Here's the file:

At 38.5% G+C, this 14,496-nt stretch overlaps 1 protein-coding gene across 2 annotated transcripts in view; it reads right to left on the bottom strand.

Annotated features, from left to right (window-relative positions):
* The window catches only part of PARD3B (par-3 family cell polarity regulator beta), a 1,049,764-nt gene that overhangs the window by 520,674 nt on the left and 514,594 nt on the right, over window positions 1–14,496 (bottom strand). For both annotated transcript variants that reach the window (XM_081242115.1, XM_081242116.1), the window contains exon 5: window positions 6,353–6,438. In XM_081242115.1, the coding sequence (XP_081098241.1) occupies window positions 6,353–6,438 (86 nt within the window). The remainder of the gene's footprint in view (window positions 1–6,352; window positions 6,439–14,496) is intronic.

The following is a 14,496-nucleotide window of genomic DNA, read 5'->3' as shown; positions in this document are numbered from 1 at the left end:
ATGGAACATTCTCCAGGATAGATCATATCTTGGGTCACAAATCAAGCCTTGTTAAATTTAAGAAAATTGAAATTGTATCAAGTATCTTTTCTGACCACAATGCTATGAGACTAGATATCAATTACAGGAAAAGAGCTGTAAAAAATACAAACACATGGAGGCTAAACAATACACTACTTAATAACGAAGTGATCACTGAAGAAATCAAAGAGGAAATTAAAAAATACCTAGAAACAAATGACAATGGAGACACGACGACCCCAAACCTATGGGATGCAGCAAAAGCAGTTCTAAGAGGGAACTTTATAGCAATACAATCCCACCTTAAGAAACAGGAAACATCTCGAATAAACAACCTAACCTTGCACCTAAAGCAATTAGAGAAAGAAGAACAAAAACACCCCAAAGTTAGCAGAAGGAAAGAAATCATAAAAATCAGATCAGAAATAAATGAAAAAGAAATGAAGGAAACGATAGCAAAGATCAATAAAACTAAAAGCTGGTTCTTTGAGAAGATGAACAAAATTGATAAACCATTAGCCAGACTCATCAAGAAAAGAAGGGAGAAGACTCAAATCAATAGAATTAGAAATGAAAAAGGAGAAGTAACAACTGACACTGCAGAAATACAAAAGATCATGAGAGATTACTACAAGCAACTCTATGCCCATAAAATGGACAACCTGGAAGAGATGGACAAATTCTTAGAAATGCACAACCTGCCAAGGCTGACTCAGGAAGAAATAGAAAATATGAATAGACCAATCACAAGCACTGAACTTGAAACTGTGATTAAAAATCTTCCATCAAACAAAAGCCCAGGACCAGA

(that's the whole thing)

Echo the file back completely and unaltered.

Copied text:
At 38.5% G+C, this 14,496-nt stretch overlaps 1 protein-coding gene across 2 annotated transcripts in view; it reads right to left on the bottom strand.

Annotated features, from left to right (window-relative positions):
* The window catches only part of PARD3B (par-3 family cell polarity regulator beta), a 1,049,764-nt gene that overhangs the window by 520,674 nt on the left and 514,594 nt on the right, over window positions 1–14,496 (bottom strand). For both annotated transcript variants that reach the window (XM_081242115.1, XM_081242116.1), the window contains exon 5: window positions 6,353–6,438. In XM_081242115.1, the coding sequence (XP_081098241.1) occupies window positions 6,353–6,438 (86 nt within the window). The remainder of the gene's footprint in view (window positions 1–6,352; window positions 6,439–14,496) is intronic.

The following is a 14,496-nucleotide window of genomic DNA, read 5'->3' as shown; positions in this document are numbered from 1 at the left end:
ATGGAACATTCTCCAGGATAGATCATATCTTGGGTCACAAATCAAGCCTTGTTAAATTTAAGAAAATTGAAATTGTATCAAGTATCTTTTCTGACCACAATGCTATGAGACTAGATATCAATTACAGGAAAAGAGCTGTAAAAAATACAAACACATGGAGGCTAAACAATACACTACTTAATAACGAAGTGATCACTGAAGAAATCAAAGAGGAAATTAAAAAATACCTAGAAACAAATGACAATGGAGACACGACGACCCCAAACCTATGGGATGCAGCAAAAGCAGTTCTAAGAGGGAACTTTATAGCAATACAATCCCACCTTAAGAAACAGGAAACATCTCGAATAAACAACCTAACCTTGCACCTAAAGCAATTAGAGAAAGAAGAACAAAAACACCCCAAAGTTAGCAGAAGGAAAGAAATCATAAAAATCAGATCAGAAATAAATGAAAAAGAAATGAAGGAAACGATAGCAAAGATCAATAAAACTAAAAGCTGGTTCTTTGAGAAGATGAACAAAATTGATAAACCATTAGCCAGACTCATCAAGAAAAGAAGGGAGAAGACTCAAATCAATAGAATTAGAAATGAAAAAGGAGAAGTAACAACTGACACTGCAGAAATACAAAAGATCATGAGAGATTACTACAAGCAACTCTATGCCCATAAAATGGACAACCTGGAAGAGATGGACAAATTCTTAGAAATGCACAACCTGCCAAGGCTGACTCAGGAAGAAATAGAAAATATGAATAGACCAATCACAAGCACTGAACTTGAAACTGTGATTAAAAATCTTCCATCAAACAAAAGCCCAGGACCAGA